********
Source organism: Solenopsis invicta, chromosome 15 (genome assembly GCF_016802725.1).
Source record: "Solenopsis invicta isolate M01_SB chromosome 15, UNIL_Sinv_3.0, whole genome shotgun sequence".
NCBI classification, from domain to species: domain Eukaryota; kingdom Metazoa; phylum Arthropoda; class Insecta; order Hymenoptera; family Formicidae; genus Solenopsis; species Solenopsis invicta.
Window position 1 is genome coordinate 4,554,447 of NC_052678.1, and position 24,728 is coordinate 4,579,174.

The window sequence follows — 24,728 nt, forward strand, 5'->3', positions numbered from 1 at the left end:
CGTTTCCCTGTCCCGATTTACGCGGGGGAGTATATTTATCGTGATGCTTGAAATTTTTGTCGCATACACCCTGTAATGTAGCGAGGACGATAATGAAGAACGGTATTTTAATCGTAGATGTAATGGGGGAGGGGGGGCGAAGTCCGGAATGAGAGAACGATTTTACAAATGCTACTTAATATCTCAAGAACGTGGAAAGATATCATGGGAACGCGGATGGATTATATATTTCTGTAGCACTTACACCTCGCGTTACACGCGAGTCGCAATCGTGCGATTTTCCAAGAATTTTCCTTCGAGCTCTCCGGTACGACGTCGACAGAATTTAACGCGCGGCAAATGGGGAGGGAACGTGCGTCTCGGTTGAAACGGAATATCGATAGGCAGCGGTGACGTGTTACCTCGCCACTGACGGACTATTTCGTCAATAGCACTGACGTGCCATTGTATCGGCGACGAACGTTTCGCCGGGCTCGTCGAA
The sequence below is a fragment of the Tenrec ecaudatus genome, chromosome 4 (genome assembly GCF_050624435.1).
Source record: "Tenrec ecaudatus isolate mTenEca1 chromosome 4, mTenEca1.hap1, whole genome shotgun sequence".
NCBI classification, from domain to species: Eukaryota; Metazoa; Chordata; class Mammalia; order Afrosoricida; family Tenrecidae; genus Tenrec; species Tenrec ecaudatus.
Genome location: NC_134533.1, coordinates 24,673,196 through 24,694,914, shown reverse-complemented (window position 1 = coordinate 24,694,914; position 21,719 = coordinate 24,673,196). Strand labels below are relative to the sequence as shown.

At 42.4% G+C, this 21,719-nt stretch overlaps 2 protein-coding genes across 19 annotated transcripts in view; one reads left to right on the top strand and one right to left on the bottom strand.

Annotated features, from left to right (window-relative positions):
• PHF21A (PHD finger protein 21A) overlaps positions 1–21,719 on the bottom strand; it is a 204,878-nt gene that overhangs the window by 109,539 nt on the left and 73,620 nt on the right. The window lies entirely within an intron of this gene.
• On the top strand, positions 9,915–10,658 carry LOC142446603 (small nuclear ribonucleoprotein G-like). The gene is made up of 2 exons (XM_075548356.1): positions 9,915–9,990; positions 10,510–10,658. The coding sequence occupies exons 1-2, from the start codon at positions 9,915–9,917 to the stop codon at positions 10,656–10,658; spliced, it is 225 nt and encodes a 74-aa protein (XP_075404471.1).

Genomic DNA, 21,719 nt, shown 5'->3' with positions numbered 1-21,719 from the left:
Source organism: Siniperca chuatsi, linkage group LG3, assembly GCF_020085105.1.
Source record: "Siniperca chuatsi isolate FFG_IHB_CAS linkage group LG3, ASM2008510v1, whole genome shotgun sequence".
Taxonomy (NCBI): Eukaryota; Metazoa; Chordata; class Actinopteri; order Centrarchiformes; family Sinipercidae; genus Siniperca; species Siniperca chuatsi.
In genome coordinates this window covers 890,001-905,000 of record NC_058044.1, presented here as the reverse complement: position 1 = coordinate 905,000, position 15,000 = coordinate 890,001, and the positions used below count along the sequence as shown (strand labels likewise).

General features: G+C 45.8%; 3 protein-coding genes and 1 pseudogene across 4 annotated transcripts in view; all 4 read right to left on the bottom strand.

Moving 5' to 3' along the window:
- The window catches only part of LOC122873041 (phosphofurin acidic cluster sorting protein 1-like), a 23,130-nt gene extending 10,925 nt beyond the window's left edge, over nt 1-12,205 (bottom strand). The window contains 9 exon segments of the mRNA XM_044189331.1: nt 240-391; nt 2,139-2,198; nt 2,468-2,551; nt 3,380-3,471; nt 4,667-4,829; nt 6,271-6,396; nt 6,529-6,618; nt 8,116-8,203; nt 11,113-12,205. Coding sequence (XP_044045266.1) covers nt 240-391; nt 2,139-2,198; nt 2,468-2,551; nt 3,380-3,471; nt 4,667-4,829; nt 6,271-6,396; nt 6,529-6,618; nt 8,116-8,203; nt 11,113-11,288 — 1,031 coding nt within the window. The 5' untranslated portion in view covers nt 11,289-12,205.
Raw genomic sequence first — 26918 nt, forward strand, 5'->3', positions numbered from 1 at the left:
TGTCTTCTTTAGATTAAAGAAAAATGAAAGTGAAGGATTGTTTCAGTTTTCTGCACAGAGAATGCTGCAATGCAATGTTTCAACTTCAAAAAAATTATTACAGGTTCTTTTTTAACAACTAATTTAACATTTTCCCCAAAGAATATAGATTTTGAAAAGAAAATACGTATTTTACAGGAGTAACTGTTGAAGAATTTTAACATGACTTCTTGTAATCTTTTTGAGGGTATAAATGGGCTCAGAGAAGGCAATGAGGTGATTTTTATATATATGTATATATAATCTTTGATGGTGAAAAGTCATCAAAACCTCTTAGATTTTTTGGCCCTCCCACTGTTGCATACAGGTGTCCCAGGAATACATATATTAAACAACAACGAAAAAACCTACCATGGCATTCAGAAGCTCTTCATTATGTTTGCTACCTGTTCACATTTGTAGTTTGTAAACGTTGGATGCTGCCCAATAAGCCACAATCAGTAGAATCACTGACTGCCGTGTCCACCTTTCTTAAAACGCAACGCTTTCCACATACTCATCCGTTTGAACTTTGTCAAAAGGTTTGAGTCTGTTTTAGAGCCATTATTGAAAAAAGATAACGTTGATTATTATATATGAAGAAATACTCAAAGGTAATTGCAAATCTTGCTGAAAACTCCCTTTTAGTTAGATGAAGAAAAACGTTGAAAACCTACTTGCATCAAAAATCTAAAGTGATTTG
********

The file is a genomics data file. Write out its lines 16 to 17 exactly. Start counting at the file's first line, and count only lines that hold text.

Source organism: Siniperca chuatsi, linkage group LG3, assembly GCF_020085105.1.
Source record: "Siniperca chuatsi isolate FFG_IHB_CAS linkage group LG3, ASM2008510v1, whole genome shotgun sequence".